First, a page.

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Launch of the Irish Export Association’s 'Top 250 Exporters’ in Ireland Publication

Thank you for inviting me back again this year to launch the IEA’s publication on the 'Top 250 Exporters’ in Ireland which, I believe, provides an excellent indication of how Ireland’s exporting firms are reacting to the current challenging international economic environment.

Two and a half years ago, the Government set itself the target of exiting the bailout programme, and restoring Ireland’s economic sovereignty.  Today, we are on course to meet that target.  Compared to where we were in the Spring of 2011, Ireland today enjoys a far greater degree of economic and financial stability.  We are seeing fragile but positive signs of recovery, and we are on course to exit the programme.  At the time the Government was elected, would have predicted we would make this much progress.

But we cannot be content with what we have done.  What we have to do now is move on to the next target.  We have to set new and demanding goals, for what we want to achieve together.  We should set targets that we have to stretch ourselves to achieve, and we should plan for how to achieve them.

The first of these targets is full employment.  What the recent ESRI report shows is that full employment is an attainable goal for Ireland by the end of this decade.  Of course, we rely in part on growth in our trading partners, but a lot is also in our own hands.   Our goal should be to leave no stone unturned in the search for full employment.

Exporting companies will and do play a critical role in supporting Ireland’s economic recovery and in creating jobs.  Despite a difficult global economic environment, Irish exports in 2012 were well in excess of pre-crisis levels, increasing by 5.5% to €182bn - the highest level on record. I would like to commend the IEA for its contribution to this strong export performance, most notably through the assistance and advice it gives to companies based here in Ireland.

Increasing our exports and, thereby, creating jobs is a central aim of the Government’s Trade Strategy Trading and Investing in a Smart Economy. The Export Trade Council (ETC), which I chair, oversees the implementation of this Strategy and – in cooperation with other Government Departments, the state agencies, and our Embassy network – the ETC works to ensure that our exports continue to develop to their full potential in support of our economic recovery. The ETC is supported by a small secretariat in the Trade and Promotion Division of my Department.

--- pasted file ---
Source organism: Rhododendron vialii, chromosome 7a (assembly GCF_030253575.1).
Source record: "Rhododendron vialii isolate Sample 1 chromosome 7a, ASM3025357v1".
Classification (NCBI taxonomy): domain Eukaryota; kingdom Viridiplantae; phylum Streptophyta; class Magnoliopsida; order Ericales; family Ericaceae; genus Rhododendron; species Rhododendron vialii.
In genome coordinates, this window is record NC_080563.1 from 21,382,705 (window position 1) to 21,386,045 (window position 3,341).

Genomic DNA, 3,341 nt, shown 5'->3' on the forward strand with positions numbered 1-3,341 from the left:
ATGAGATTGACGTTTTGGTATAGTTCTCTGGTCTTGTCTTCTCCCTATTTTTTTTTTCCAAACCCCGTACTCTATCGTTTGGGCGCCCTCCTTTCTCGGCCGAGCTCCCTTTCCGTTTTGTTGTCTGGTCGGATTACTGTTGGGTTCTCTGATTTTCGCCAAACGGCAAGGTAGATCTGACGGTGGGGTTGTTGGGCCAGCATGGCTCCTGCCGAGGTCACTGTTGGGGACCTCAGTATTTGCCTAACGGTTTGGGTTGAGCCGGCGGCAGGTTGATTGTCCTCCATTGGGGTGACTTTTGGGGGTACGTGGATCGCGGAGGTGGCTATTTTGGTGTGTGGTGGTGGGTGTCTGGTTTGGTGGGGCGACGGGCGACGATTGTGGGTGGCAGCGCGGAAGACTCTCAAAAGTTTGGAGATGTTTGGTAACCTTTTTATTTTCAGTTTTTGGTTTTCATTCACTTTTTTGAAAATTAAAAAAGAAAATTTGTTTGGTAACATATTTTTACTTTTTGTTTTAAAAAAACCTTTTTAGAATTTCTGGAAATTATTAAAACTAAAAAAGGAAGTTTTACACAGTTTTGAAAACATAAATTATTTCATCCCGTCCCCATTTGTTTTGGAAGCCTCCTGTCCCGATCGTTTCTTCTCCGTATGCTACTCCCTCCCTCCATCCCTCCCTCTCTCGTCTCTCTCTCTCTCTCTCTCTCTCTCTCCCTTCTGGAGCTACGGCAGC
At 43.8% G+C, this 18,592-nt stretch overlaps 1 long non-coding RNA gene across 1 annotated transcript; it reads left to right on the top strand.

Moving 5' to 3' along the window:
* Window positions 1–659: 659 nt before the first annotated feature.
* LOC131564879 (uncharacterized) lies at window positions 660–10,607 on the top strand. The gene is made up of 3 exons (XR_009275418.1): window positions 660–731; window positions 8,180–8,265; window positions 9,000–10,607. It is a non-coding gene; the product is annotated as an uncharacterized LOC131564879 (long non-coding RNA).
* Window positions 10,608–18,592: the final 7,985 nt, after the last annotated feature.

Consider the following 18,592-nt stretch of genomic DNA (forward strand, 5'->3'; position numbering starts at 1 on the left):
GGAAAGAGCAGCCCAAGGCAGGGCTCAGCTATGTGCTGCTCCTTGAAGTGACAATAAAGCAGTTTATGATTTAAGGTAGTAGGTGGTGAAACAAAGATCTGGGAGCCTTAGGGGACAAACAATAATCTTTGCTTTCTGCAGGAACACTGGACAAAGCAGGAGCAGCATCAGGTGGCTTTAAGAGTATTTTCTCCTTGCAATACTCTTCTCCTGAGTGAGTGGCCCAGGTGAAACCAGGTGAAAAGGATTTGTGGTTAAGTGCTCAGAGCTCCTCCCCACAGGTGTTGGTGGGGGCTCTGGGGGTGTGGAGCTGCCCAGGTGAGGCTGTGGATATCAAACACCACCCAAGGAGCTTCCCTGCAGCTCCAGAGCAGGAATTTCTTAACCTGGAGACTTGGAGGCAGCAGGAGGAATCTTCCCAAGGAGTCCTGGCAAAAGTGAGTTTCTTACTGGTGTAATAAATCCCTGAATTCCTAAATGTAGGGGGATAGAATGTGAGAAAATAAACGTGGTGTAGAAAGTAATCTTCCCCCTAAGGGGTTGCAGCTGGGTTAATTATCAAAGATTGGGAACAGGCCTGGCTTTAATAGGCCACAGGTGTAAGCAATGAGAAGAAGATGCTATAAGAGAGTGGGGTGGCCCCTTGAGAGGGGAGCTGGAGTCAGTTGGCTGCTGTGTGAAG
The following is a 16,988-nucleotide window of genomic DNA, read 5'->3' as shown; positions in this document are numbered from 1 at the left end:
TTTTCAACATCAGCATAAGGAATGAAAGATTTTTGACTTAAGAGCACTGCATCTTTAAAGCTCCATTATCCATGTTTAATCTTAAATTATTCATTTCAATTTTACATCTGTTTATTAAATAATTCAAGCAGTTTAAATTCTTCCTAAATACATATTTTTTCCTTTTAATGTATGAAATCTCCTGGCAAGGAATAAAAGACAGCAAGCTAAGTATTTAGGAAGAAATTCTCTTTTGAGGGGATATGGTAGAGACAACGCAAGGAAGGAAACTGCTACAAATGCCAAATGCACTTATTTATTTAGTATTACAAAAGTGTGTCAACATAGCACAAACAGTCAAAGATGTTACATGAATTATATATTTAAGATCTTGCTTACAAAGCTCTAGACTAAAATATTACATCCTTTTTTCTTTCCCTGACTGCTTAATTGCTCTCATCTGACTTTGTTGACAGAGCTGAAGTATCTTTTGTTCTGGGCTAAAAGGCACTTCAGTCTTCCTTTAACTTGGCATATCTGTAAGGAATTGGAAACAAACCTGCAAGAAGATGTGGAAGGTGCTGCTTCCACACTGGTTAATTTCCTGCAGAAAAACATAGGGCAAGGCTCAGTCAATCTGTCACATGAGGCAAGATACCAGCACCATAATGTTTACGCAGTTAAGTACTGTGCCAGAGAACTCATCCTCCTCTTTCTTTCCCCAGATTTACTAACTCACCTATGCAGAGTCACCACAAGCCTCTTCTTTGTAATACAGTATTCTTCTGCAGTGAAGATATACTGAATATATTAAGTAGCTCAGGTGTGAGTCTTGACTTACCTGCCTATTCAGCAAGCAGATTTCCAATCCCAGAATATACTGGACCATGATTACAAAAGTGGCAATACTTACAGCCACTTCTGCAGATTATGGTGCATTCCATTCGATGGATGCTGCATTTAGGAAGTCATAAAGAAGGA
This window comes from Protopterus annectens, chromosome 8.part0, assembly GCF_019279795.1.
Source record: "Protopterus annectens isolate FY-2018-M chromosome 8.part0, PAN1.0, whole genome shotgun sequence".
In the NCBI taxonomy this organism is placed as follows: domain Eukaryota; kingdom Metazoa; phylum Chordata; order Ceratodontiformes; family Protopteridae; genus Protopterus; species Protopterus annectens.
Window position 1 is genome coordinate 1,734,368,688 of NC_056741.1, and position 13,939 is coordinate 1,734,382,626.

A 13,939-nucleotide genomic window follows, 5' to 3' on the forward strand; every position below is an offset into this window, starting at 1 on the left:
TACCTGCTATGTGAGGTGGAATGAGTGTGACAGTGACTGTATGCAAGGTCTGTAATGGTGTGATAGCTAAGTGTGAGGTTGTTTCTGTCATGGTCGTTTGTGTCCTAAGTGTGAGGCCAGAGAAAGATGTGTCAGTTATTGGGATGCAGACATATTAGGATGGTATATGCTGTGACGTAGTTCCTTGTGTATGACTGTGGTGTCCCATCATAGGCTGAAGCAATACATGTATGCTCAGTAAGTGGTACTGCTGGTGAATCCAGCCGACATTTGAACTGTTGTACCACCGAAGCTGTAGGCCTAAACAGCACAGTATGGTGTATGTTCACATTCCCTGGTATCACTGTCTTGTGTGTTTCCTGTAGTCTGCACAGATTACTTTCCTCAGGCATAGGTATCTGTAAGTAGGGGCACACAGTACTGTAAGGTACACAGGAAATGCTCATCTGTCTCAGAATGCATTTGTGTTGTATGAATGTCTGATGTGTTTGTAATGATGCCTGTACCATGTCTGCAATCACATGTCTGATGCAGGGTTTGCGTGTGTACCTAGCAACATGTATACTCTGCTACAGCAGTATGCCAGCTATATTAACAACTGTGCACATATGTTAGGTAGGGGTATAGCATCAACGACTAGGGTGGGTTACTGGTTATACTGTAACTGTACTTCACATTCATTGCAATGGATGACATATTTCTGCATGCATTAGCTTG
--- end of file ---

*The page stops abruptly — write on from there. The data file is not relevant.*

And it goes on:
John Whelan, of course, is also an active member of the Council and I want to take this opportunity to thank John warmly for his ongoing contribution to its deliberations.

Today, we are here to honour Ireland’s exporting companies who play such a vital role in driving Ireland’s recovery and I would like to acknowledge the contribution of each and every one of the companies represented here.

Some of you have been mainstays of the Irish export sector for many years now and I would like once again to thank you for your positive contributions to the Irish economy down through the years.

To those of you here who have taken the decision to locate in Ireland more recently, I would like to welcome you and to assure you that this Government is here to support you to expand your business and to export more from Ireland.

When speaking of mainstays of the Irish export sector, Microsoft is one of the first names that comes to mind. It is a great honour for me, therefore, to extend my warmest congratulations to Microsoft on being named, for the very first time, the biggest exporter in Ireland.

Microsoft first established a small manufacturing facility in Ireland, employing just over 100 people, in 1985, and so it has been exporting from Ireland for over 25 years now. In the intervening period, Microsoft has gone on to be a world leader, to be one of the most innovative, dynamic, competitive and customer-focused companies in the world, employing approximately 1,900 people at its campus in Sandyford.

Today’s honour follows a very impressive performance last year which saw Microsoft’s exports from Ireland increased by over 36%. This increase is, in part, thanks to the recent expansion of their cloud computing data centre in Dublin.

The Government has targeted cloud computing in its Action Plan for Jobs as one of the sectors with greatest potential for significant job-creation and economic growth for Ireland. Recently we announced the establishment of seven new, large-scale, world-class research centres with the support of over €200m from Science Foundation Ireland, Ireland’s national foundation for research.

Among the seven institutions to be established is INSIGHT, which will be a dedicated Analytics Research Centre, integrating four of Ireland’s leading universities (UCD, UCC, NUIG, DCU) and 45 partners from industry, including Microsoft.

I welcome Microsoft’s recent decision to expand its cloud computing data centre as well as its support for our new Analytics Research Centre.  These initiatives are major endorsements for Ireland’s increasingly competitive economy and for the high level of skills of the Irish workforce.